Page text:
2 The Pecking-Order Theory Theory stating that firms prefer to issue debt rather than equity if internal finance is insufficientRule 1: Use internal financing firstRule 2: Issue debt next, equity lastAccording to the pecking-order theory:There is no target D/E ratioProfitable firms use less debt (they use self-financing instead)Companies like financial slack
3 Pecking Order TheoryThe pecking order theory suggests that there is an order of preference for the firm of capital sources when funding is needed.The firm will seek to satisfy funding needs in the following order:Internal fundsExternal fundsDebtEquity
4 Pecking Order TheoryThere are three factors that the pecking order theory is based on and that must be considered by firms when raising capital.Internal funds are cheapest to use (no issuance costs) and require no private information release.Debt financing is cheaper than equity financing.
5 Pecking Order Theory3. Managers tend to know more about the future performance of the firm than lenders and investors. Because of this asymmetric information, investors may make inferences about the value of the firm based on the external source of capital the firm chooses to raise.Equity financing inference – firm is currently overvaluedDebt financing inference – firm is correctly or undervalued
6 Pecking Order TheoryThe pecking order theory suggests that the firm will first use internal funds. More profitable companies will therefore have less use of external sources of capital and may have lower debt-equity ratios.If internal funds are exhausted, then the firm will issue debt until it has reached its debt capacity .Only at this point will firms issue new equity.This theory also suggests that there is no target debt-equity mix for a firm.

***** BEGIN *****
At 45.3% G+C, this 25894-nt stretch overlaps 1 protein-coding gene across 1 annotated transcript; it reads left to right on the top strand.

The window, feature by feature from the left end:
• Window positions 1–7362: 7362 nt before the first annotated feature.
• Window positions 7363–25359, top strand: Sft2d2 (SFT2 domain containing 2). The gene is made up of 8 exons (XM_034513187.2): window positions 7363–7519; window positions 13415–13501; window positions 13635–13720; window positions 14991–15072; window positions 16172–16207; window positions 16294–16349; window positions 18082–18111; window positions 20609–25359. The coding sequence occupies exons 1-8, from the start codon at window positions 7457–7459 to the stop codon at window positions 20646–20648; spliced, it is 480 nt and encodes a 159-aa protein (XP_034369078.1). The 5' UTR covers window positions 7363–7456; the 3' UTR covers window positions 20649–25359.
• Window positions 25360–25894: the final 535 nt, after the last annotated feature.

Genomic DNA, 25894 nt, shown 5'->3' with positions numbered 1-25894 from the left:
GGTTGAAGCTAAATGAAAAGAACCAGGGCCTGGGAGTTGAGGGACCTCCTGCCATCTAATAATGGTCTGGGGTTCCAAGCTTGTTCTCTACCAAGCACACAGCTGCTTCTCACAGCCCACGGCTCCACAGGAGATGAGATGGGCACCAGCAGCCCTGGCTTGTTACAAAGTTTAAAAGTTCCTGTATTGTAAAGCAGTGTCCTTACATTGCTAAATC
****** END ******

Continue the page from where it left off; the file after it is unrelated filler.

7 How Firms Establish Capital Structure? Most corporations have low D/V RatiosChanges in leverage affect firm ValueStock price increases with increases in leverage and vice-versa; this is consistent with M&M with taxesAnother interpretation is that firms signal good news when they lever upCapital structure varies across IndustriesThere is some evidence that firms behave as if they had a target D/E ratio
8 Factors in Target D/E Ratio TaxesIf corporate tax rates are higher than bondholder tax rates, there is an advantage to debtTypes of assetsThe costs of financial distress depend on the types of assets the firm hasUncertainty of operating IncomeEven without debt, firms with uncertain operating income have high probability of experiencing financial distressPecking order and financial slackTheory stating that firms prefer to issue debt rather than equity if internal finance is insufficient
9 Long-term debt ratios (D/V) for selected industries Industry Book MarketPharmaceuticals 27.4% 7.34%Computers 24.75% 7.46%Steel 32.88% %Aerospace 46.32% %Airlines 71.88% %Electr. Utilities 61.74% %Auto & Truck 81.52% %Internet 18.57% 2.18%Educational services 12.97% %Source: Bloomberg, January 2005 (collected by Aswath Damodaran (NYU))
10 Summary and Conclusions Costs of financial distress cause firms to restrain their issuance of debtDirect costsLawyers’ and accountants’ feesIndirect CostsImpaired ability to conduct businessIncentives to take on risky projectsIncentives to underinvestIncentive to milk the propertyThree techniques to reduce these costs are:Protective covenantsRepurchase of debt prior to bankruptcyConsolidation of debt
11 Summary and Conclusions Because costs of financial distress can be reduced but not eliminated, firms will not finance entirely with debtValue of firm under MM with corporate taxes and debtValue of firm (V)Present value of tax shield on debtVL = VU + TCBMaximum firm valuePresent value of financial distress costsV = Actual value of firmVU = Value of firm with no debtDebt (B)B*Optimal amount of debt
12 Summary and Conclusions If distributions to equity holders are taxed at a lower effective personal tax rate than interest, the tax advantage to debt at the corporate level is partially offset. In fact, the corporate advantage to debt is eliminated if (1-TC) × (1-TS) = (1-TB)Value of firm under MM with corporate taxes and debtPresent value of financial distress costsValue of firm (V)Present value of tax shield on debtVL = VU + TCBVL < VU + TCB when TS < TBbut (1-TB) > (1-TC)×(1-TS)Maximum firm valueVU = Value of firm with no debtV = Actual value of firmAgency Cost of EquityAgency Cost of DebtDebt (B)B*Optimal amount of debt